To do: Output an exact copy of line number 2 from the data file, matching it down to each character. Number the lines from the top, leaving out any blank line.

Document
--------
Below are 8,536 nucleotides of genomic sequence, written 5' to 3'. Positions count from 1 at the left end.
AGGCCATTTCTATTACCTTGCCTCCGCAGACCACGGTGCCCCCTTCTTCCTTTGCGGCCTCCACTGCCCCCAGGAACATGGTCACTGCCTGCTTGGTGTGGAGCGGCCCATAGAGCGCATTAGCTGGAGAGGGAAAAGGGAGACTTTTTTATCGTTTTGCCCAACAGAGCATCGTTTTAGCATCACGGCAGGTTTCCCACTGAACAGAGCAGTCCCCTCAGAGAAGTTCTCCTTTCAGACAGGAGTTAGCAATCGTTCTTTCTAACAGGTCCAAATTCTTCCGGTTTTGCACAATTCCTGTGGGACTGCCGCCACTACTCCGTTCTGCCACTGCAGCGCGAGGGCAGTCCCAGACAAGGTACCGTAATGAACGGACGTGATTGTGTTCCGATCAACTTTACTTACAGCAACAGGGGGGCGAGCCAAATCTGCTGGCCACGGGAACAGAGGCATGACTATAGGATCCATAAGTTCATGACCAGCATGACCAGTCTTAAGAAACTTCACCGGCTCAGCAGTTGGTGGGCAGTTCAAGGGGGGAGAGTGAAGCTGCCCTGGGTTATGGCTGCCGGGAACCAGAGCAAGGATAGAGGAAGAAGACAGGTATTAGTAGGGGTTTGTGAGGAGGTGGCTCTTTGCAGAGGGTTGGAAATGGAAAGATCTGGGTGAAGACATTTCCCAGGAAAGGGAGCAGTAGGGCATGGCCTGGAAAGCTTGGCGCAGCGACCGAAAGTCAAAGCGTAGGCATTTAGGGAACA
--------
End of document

AGGCCATTTCTATTACCTTGCCTCCGCAGACCACGGTGCCCCCTTCTTCCTTTGCGGCCTCCACTGCCCCCAGGAACATGGTCACTGCCTGCTTGGTGTGGAGCGGCCCATAGAGCGCATTAGCTGGAGAGGGAAAAGGGAGACTTTTTTATCGTTTTGCCCAACAGAGCATCGTTTTAGCATCACGGCAGGTTTCCCACTGAACAGAGCAGTCCCCTCAGAGAAGTTCTCCTTTCAGACAGGAGTTAGCAATCGTTCTTTCTAACAGGTCCAAATTCTTCCGGTTTTGCACAATTCCTGTGGGACTGCCGCCACTACTCCGTTCTGCCACTGCAGCGCGAGGGCAGTCCCAGACAAGGTACCGTAATGAACGGACGTGATTGTGTTCCGATCAACTTTACTTACAGCAACAGGGGGGCGAGCCAAATCTGCTGGCCACGGGAACAGAGGCATGACTATAGGATCCATAAGTTCATGACCAGCATGACCAGTCTTAAGAAACTTCACCGGCTCAGCAGTTGGTGGGCAGTTCAAGGGGGGAGAGTGAAGCTGCCCTGGGTTATGGCTGCCGGGAACCAGAGCAAGGATAGAGGAAGAAGACAGGTATTAGTAGGGGTTTGTGAGGAGGTGGCTCTTTGCAGAGGGTTGGAAATGGAAAGATCTGGGTGAAGACATTTCCCAGGAAAGGGAGCAGTAGGGCATGGCCTGGAAAGCTTGGCGCAGCGACCGAAAGTCAAAGCGTAGGCATTTAGGGAACA